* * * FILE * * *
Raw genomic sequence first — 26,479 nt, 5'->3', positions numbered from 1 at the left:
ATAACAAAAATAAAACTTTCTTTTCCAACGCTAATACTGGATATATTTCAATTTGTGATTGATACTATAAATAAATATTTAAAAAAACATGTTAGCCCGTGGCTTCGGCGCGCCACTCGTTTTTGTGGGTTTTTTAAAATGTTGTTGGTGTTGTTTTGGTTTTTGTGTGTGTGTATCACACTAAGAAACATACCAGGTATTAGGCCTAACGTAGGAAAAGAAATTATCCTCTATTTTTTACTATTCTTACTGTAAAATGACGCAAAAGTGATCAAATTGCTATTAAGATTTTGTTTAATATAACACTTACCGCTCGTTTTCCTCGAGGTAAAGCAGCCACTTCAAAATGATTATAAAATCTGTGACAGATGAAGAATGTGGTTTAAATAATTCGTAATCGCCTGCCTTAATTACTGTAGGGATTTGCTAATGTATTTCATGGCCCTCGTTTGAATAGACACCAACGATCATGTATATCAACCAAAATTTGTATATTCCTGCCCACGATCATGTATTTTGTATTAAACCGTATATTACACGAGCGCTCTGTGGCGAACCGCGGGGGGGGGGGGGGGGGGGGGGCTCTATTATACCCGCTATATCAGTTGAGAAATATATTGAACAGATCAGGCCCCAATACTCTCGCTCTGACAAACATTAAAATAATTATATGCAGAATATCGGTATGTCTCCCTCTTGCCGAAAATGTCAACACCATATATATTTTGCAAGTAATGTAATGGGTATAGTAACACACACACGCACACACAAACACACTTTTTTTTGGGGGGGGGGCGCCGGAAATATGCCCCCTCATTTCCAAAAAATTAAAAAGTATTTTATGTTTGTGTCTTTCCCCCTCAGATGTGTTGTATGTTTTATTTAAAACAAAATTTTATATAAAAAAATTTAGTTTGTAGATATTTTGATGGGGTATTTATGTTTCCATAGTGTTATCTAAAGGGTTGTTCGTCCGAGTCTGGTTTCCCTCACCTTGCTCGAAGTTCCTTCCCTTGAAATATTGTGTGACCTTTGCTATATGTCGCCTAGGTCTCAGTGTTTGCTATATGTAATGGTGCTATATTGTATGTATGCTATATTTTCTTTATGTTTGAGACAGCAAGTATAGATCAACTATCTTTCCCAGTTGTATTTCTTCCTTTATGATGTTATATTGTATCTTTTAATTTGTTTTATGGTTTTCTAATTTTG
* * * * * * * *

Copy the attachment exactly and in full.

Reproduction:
Raw genomic sequence first — 26,479 nt, 5'->3', positions numbered from 1 at the left:
ATAACAAAAATAAAACTTTCTTTTCCAACGCTAATACTGGATATATTTCAATTTGTGATTGATACTATAAATAAATATTTAAAAAAACATGTTAGCCCGTGGCTTCGGCGCGCCACTCGTTTTTGTGGGTTTTTTAAAATGTTGTTGGTGTTGTTTTGGTTTTTGTGTGTGTGTATCACACTAAGAAACATACCAGGTATTAGGCCTAACGTAGGAAAAGAAATTATCCTCTATTTTTTACTATTCTTACTGTAAAATGACGCAAAAGTGATCAAATTGCTATTAAGATTTTGTTTAATATAACACTTACCGCTCGTTTTCCTCGAGGTAAAGCAGCCACTTCAAAATGATTATAAAATCTGTGACAGATGAAGAATGTGGTTTAAATAATTCGTAATCGCCTGCCTTAATTACTGTAGGGATTTGCTAATGTATTTCATGGCCCTCGTTTGAATAGACACCAACGATCATGTATATCAACCAAAATTTGTATATTCCTGCCCACGATCATGTATTTTGTATTAAACCGTATATTACACGAGCGCTCTGTGGCGAACCGCGGGGGGGGGGGGGGGGGGGGGGCTCTATTATACCCGCTATATCAGTTGAGAAATATATTGAACAGATCAGGCCCCAATACTCTCGCTCTGACAAACATTAAAATAATTATATGCAGAATATCGGTATGTCTCCCTCTTGCCGAAAATGTCAACACCATATATATTTTGCAAGTAATGTAATGGGTATAGTAACACACACACGCACACACAAACACACTTTTTTTTGGGGGGGGGGCGCCGGAAATATGCCCCCTCATTTCCAAAAAATTAAAAAGTATTTTATGTTTGTGTCTTTCCCCCTCAGATGTGTTGTATGTTTTATTTAAAACAAAATTTTATATAAAAAAATTTAGTTTGTAGATATTTTGATGGGGTATTTATGTTTCCATAGTGTTATCTAAAGGGTTGTTCGTCCGAGTCTGGTTTCCCTCACCTTGCTCGAAGTTCCTTCCCTTGAAATATTGTGTGACCTTTGCTATATGTCGCCTAGGTCTCAGTGTTTGCTATATGTAATGGTGCTATATTGTATGTATGCTATATTTTCTTTATGTTTGAGACAGCAAGTATAGATCAACTATCTTTCCCAGTTGTATTTCTTCCTTTATGATGTTATATTGTATCTTTTAATTTGTTTTATGGTTTTCTAATTTTG